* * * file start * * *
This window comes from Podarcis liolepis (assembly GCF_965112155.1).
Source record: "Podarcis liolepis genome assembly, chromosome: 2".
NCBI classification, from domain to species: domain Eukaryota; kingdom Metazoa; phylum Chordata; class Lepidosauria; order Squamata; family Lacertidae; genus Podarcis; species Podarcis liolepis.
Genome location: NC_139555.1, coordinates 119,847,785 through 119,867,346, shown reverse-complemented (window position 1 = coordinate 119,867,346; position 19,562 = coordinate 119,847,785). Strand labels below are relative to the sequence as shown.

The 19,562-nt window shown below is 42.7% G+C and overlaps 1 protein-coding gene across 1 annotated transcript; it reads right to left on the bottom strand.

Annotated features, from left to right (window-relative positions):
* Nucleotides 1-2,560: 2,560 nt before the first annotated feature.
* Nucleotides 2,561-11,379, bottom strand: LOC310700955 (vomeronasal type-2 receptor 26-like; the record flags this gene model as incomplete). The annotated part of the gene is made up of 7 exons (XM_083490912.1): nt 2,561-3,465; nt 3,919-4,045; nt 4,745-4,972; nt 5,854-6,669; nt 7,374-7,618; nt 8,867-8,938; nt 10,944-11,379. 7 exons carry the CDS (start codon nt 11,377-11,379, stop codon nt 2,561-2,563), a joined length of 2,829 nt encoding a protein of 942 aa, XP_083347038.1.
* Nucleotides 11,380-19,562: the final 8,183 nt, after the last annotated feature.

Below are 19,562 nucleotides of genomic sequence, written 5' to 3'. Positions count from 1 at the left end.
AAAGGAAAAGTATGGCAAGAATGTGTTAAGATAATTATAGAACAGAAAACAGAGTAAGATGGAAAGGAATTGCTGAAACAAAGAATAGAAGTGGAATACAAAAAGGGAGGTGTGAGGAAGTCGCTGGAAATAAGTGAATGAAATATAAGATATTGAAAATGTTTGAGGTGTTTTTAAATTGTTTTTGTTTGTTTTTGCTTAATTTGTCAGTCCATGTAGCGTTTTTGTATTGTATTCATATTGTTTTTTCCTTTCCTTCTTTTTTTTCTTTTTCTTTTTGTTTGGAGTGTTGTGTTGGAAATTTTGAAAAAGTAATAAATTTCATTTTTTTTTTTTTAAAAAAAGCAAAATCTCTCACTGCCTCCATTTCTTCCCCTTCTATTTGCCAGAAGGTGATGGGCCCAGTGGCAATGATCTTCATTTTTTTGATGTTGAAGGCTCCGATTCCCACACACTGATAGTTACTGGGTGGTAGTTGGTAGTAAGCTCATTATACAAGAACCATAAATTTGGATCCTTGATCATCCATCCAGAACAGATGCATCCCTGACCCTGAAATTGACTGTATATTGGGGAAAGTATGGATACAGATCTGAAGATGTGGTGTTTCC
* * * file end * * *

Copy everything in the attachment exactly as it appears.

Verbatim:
This window comes from Podarcis liolepis (assembly GCF_965112155.1).
Source record: "Podarcis liolepis genome assembly, chromosome: 2".
NCBI classification, from domain to species: domain Eukaryota; kingdom Metazoa; phylum Chordata; class Lepidosauria; order Squamata; family Lacertidae; genus Podarcis; species Podarcis liolepis.
Genome location: NC_139555.1, coordinates 119,847,785 through 119,867,346, shown reverse-complemented (window position 1 = coordinate 119,867,346; position 19,562 = coordinate 119,847,785). Strand labels below are relative to the sequence as shown.

The 19,562-nt window shown below is 42.7% G+C and overlaps 1 protein-coding gene across 1 annotated transcript; it reads right to left on the bottom strand.

Annotated features, from left to right (window-relative positions):
* Nucleotides 1-2,560: 2,560 nt before the first annotated feature.
* Nucleotides 2,561-11,379, bottom strand: LOC310700955 (vomeronasal type-2 receptor 26-like; the record flags this gene model as incomplete). The annotated part of the gene is made up of 7 exons (XM_083490912.1): nt 2,561-3,465; nt 3,919-4,045; nt 4,745-4,972; nt 5,854-6,669; nt 7,374-7,618; nt 8,867-8,938; nt 10,944-11,379. 7 exons carry the CDS (start codon nt 11,377-11,379, stop codon nt 2,561-2,563), a joined length of 2,829 nt encoding a protein of 942 aa, XP_083347038.1.
* Nucleotides 11,380-19,562: the final 8,183 nt, after the last annotated feature.

Below are 19,562 nucleotides of genomic sequence, written 5' to 3'. Positions count from 1 at the left end.
AAAGGAAAAGTATGGCAAGAATGTGTTAAGATAATTATAGAACAGAAAACAGAGTAAGATGGAAAGGAATTGCTGAAACAAAGAATAGAAGTGGAATACAAAAAGGGAGGTGTGAGGAAGTCGCTGGAAATAAGTGAATGAAATATAAGATATTGAAAATGTTTGAGGTGTTTTTAAATTGTTTTTGTTTGTTTTTGCTTAATTTGTCAGTCCATGTAGCGTTTTTGTATTGTATTCATATTGTTTTTTCCTTTCCTTCTTTTTTTTCTTTTTCTTTTTGTTTGGAGTGTTGTGTTGGAAATTTTGAAAAAGTAATAAATTTCATTTTTTTTTTTTTAAAAAAAGCAAAATCTCTCACTGCCTCCATTTCTTCCCCTTCTATTTGCCAGAAGGTGATGGGCCCAGTGGCAATGATCTTCATTTTTTTGATGTTGAAGGCTCCGATTCCCACACACTGATAGTTACTGGGTGGTAGTTGGTAGTAAGCTCATTATACAAGAACCATAAATTTGGATCCTTGATCATCCATCCAGAACAGATGCATCCCTGACCCTGAAATTGACTGTATATTGGGGAAAGTATGGATACAGATCTGAAGATGTGGTGTTTCC